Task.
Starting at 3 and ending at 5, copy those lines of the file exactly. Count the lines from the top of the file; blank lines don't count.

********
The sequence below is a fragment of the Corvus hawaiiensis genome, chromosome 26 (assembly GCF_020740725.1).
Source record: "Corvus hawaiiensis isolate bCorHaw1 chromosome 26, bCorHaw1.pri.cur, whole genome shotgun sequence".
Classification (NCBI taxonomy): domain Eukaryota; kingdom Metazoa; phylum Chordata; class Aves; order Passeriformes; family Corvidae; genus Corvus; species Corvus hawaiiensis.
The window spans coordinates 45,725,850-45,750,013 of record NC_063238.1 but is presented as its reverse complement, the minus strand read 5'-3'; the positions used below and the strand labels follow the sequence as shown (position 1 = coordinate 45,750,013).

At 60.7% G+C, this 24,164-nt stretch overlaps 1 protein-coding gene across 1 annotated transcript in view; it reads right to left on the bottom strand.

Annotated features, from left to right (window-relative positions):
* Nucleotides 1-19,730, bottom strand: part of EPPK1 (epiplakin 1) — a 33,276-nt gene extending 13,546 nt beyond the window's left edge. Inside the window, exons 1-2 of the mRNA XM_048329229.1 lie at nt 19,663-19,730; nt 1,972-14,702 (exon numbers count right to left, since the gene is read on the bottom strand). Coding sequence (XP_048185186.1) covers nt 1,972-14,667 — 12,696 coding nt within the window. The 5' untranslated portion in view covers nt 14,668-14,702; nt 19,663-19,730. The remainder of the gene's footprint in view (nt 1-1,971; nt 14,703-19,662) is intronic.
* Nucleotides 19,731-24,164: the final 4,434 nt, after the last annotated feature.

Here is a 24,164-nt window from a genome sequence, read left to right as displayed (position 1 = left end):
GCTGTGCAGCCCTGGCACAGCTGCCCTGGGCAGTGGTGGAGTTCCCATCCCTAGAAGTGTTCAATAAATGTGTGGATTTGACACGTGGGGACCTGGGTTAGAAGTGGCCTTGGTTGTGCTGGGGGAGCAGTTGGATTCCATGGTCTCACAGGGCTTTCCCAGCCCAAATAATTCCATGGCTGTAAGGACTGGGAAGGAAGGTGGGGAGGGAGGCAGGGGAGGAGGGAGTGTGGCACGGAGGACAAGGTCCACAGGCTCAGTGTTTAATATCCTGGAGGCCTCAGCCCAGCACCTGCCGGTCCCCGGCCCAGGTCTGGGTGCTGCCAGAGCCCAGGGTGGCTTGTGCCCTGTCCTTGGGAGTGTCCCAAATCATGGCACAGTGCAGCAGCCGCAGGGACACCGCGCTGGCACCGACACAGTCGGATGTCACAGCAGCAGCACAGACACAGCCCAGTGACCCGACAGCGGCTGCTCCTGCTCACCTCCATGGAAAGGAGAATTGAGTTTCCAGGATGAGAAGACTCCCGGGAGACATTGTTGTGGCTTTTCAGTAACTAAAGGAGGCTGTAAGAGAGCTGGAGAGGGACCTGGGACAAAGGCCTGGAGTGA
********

Classification (NCBI taxonomy): domain Eukaryota; kingdom Metazoa; phylum Chordata; class Aves; order Passeriformes; family Corvidae; genus Corvus; species Corvus hawaiiensis.
The window spans coordinates 45,725,850-45,750,013 of record NC_063238.1 but is presented as its reverse complement, the minus strand read 5'-3'; the positions used below and the strand labels follow the sequence as shown (position 1 = coordinate 45,750,013).

At 60.7% G+C, this 24,164-nt stretch overlaps 1 protein-coding gene across 1 annotated transcript in view; it reads right to left on the bottom strand.